So I am back in the game when it comes with my ideas. My mind feels razor sharp. But my technical skills are still very dull. I have lost a lot of my creativity throughout the course, and want to get back to what I was good at: digital manipulation, graphic design and drawing. As it is my last year, I want after being urged to explore new terrain, use this year to develop the skills that I so desperately want to 2 years ago. I am grateful for exploring photography amongst other things, but resent certain kinds of practice and will not engage in them to please other people.

New Media, do I care?

I do actually, and wished I had explored this area earlier in the course. I am glad however that my negative experiences have fired me up so much to tackle this area with fire and aggression. I would have at one time mapped out all my limitations but of yet have done no such thing in the new media group. I am quietly ambitious, work independently and relentless in achieving my best, and know that my project will be completed successfully if not for the hard work alone.

In the tutorial on Friday however I was asked how much this project has to be about the internet. I can probably answer that now more honestly, and say that it doesn’t. I am not going to dismiss completely ideas of participation, but really don’t like these concepts in themselves. I would be more inclined to explore the interactive, and have no desire at this point to try to create an app, platform or service.

Audience

I have decided that my audience will be primarily my mum, and by extension my dad and my brother and wider family. Also my work will be for my boss and colleagues at my place of work at the Stuart Hall Library. These are the people who have developed my ideas, and perhaps this work should be a dedication to them.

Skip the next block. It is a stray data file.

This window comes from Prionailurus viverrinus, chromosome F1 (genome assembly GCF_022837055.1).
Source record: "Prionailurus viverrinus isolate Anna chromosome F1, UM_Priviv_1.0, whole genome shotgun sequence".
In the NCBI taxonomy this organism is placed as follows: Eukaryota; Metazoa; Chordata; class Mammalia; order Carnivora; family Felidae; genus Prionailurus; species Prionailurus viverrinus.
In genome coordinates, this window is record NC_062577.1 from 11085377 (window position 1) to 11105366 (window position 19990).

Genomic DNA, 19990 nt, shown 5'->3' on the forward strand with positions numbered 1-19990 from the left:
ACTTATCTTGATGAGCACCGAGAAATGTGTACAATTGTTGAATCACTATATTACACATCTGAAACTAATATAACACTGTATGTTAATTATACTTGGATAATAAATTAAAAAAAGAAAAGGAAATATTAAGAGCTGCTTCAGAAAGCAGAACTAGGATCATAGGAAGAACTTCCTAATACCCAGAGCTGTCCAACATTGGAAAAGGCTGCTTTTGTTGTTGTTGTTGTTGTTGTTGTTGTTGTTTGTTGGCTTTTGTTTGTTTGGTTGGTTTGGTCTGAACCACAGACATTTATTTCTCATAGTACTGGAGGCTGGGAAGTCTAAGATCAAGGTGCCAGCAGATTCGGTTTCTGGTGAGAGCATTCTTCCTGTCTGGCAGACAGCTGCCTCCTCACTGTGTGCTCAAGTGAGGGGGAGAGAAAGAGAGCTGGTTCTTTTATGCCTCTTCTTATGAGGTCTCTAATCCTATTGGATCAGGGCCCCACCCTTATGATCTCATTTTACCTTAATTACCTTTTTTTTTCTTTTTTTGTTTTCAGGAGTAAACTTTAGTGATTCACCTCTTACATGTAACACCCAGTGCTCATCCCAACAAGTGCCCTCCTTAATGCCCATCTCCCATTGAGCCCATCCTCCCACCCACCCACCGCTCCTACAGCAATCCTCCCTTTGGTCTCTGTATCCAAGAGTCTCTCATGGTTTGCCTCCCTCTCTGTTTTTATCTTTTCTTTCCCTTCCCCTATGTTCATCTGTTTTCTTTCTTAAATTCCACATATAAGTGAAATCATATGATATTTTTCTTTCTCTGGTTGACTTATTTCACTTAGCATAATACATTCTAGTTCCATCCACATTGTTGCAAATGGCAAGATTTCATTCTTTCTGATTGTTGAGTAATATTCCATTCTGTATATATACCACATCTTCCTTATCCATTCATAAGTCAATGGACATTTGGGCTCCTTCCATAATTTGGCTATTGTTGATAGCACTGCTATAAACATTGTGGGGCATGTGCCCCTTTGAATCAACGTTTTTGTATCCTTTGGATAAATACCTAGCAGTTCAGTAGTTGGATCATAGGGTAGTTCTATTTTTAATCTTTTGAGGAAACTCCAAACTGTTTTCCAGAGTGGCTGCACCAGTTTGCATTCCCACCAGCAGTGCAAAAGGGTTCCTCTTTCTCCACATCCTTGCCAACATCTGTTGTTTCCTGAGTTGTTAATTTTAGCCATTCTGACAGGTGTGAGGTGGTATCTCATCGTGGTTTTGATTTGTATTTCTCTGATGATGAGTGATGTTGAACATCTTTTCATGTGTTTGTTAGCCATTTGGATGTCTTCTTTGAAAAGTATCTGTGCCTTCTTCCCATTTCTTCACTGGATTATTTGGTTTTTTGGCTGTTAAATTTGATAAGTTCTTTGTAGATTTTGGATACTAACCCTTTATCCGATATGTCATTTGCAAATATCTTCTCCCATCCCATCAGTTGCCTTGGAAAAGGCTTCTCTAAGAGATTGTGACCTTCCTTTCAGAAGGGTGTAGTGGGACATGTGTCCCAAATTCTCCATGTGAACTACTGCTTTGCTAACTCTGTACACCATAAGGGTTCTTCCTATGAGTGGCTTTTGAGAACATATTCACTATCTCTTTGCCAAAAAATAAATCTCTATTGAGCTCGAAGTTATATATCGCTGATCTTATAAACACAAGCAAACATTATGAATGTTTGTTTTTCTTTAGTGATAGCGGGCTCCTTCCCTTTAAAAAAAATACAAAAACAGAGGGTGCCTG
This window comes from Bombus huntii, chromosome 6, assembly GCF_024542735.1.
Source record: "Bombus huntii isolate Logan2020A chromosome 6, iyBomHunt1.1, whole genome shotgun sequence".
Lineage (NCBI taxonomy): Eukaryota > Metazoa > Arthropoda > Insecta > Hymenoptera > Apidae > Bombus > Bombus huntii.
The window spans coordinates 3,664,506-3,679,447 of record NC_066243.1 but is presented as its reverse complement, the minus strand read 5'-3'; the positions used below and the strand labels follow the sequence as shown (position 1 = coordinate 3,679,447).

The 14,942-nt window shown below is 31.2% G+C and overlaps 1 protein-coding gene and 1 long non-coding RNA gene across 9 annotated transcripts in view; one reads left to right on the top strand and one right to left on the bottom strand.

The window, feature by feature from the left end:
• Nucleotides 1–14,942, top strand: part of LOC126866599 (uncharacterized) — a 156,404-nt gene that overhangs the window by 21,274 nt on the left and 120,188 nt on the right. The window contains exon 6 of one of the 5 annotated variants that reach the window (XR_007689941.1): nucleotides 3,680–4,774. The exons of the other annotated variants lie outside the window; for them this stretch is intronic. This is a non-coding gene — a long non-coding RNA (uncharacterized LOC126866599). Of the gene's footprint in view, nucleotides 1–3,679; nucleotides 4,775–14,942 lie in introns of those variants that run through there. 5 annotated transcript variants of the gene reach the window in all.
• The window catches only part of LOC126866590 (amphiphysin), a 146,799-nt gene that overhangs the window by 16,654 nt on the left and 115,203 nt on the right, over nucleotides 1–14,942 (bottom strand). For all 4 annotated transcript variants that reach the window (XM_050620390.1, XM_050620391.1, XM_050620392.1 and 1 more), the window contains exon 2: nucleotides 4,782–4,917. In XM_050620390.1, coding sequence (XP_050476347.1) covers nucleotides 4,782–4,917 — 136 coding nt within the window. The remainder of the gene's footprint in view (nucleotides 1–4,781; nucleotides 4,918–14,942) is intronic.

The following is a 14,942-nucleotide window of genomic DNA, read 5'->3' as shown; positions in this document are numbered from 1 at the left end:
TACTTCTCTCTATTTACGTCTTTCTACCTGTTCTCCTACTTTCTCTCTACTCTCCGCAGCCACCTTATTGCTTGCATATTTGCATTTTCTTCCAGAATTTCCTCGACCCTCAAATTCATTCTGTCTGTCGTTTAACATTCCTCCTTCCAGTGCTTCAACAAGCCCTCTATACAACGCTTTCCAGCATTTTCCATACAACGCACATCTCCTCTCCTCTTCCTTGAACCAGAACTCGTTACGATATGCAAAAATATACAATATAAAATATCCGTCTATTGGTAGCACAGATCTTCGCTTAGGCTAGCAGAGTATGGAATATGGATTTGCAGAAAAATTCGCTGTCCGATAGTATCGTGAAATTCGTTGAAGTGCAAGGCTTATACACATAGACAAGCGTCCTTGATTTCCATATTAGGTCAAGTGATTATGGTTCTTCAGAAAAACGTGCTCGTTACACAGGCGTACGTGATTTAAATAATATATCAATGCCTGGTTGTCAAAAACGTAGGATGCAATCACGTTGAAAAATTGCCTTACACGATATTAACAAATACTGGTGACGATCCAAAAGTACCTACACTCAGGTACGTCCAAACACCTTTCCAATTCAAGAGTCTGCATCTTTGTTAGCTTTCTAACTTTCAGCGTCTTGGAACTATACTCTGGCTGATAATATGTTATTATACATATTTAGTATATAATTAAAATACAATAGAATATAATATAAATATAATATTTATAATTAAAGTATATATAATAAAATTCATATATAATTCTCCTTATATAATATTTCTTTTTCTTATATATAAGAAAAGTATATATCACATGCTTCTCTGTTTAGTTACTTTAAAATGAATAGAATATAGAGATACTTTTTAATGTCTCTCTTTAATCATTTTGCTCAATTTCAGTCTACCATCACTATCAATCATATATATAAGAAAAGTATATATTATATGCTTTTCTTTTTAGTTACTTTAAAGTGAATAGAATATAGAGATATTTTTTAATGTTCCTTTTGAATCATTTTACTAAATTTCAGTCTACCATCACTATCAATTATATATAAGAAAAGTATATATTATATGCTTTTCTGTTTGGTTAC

Upon exploring with my concepts, I will be able define an audience more categorically, as I do want my work to be accessible to other people who don’t know me. I intend for my work to be for researchers into identity politics. I am not being pretentious in this, but hopeful that as someone who myself is interest in identity politics, would produce a piece of work that is interesting to other people that share my interests.

Classification Rules

I cannot explain everything that I would like to justify my choice in subject matter. My experiences growing up are a main source of inspiration, and I feel confident enough at the moment to speak about these topics without concrete theory to back me up.

I am developing on contemporary black-on-black competing discourses, and contextualising them within ideas of beauty and fashion. My aesthetic approach will be developed later, but I love hair, and as strange as that sounds, will become the focus of my work. Hair for me at least, and within my social networks have been a site for discussion, particularly within the battle for black identity. Should hair be textured or straight? Fake or natty? These ideas of classification, linked with class, authenticity, gender and sexuality, open up a can of worms that potentially provides an interesting project.

Immediate feedback has been about this question of how I make a project based upon hair interesting, which is something I will have to explore further. I am intrigued how it can work as a system of classification and a source for identification also.